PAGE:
Oil exploration companies merge

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The Independent Online
THE MUCH-HERALDED consolidation among Britain's smaller oil exploration companies began yesterday with the pounds 800m merger of British Borneo and Hardy Oil and Gas.

The merged company, to be called British Borneo Oil and Gas, will be the third biggest player in the sector after Enterprise Oil and Lasmo with commercial reserves of 240m barrels and a portfolio taking in the North Sea, Gulf of Mexico, Australia and Pakistan.

The deal is taking the form of an all-paper offer with British Borneo, Britain's oldest oil company, issuing six new shares for every seven shares in Hardy Oil and Gas.

At last night's closing prices, the offer values the combined group at pounds 790m and Hardy Oil and Gas at pounds 294m. British Borneo shareholders will emerge with 63 per cent of the enlarged group and Hardy Oil and Gas shareholders with 37 per cent.

John Walmsley, chief executive of Hardy Oil and Gas, is quitting with a pay-off expected to be in the region of pounds 600,000.

The chairman and chief executive posts will be filled by Sir Bob Reid and Alan Gaynor, both from British Borneo, while the finance director will be Hardy Oil and Gas' John van der Welle.

The two companies denied that they had been forced together by the low oil price. Mr Gaynor maintained that the alliance was "an ideal fit in terms of strategy, assets and cash flow".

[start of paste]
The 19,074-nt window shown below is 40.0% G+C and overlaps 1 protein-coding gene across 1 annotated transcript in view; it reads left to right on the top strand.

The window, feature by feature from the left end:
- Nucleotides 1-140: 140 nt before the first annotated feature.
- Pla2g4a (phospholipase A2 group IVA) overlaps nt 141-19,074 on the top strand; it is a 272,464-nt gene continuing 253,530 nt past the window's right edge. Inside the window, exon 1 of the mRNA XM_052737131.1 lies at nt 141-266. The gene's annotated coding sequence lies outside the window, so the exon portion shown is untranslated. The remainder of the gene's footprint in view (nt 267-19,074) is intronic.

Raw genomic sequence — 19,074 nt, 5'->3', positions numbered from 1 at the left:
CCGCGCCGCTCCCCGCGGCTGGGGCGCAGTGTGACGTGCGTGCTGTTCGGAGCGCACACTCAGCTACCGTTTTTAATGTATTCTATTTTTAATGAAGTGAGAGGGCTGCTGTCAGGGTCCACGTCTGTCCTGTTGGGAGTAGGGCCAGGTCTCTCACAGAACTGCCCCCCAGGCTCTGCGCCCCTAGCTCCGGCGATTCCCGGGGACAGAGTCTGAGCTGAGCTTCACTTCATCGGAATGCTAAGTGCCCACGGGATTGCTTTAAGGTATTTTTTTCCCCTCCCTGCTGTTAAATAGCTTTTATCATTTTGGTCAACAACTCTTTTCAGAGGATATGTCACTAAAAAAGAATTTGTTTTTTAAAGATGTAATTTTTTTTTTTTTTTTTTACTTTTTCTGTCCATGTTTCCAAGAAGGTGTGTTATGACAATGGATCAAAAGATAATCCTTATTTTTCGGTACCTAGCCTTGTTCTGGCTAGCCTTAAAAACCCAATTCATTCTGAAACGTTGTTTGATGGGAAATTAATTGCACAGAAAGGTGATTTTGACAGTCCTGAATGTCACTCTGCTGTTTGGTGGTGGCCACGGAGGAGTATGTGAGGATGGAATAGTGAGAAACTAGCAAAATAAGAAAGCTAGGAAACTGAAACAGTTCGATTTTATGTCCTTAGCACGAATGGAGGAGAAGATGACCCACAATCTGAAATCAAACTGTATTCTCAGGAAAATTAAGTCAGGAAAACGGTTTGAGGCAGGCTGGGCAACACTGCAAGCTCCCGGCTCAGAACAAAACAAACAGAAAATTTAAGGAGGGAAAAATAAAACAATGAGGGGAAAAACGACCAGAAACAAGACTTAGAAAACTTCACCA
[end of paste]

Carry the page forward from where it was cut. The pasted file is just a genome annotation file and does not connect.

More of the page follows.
But the market greeted the deal by marking down British Borneo's shares by 13 per cent and analysts did not rule out the possibility of a cash bid for Hardy from one of the oil majors. Hardy shares closed up 15p at 180.5p, compared with the 225p that shares were issued at in July's pounds 86m rights issue.

Alan Marshall, oil analyst with Robert Fleming, said: "It is good for the sector that some consolidation is taking place because there are a lot of small niche players and not much investor enthusiasm for the stocks."

But there were fears that the deal would be dilutive for British Borneo while it would be difficult to gauge whether the merger would pay off for some years, he added.

However, Mr Gaynor said the merger would combine British Borneo's strong cash flow from the Gulf of Mexico with Hardy's longer-term production profile while balancing up the portfolio between oil and gas. Combined output is forecast to rise from 27,000 barrels a day now to more than 100,000 barrels from 2000 onwards.

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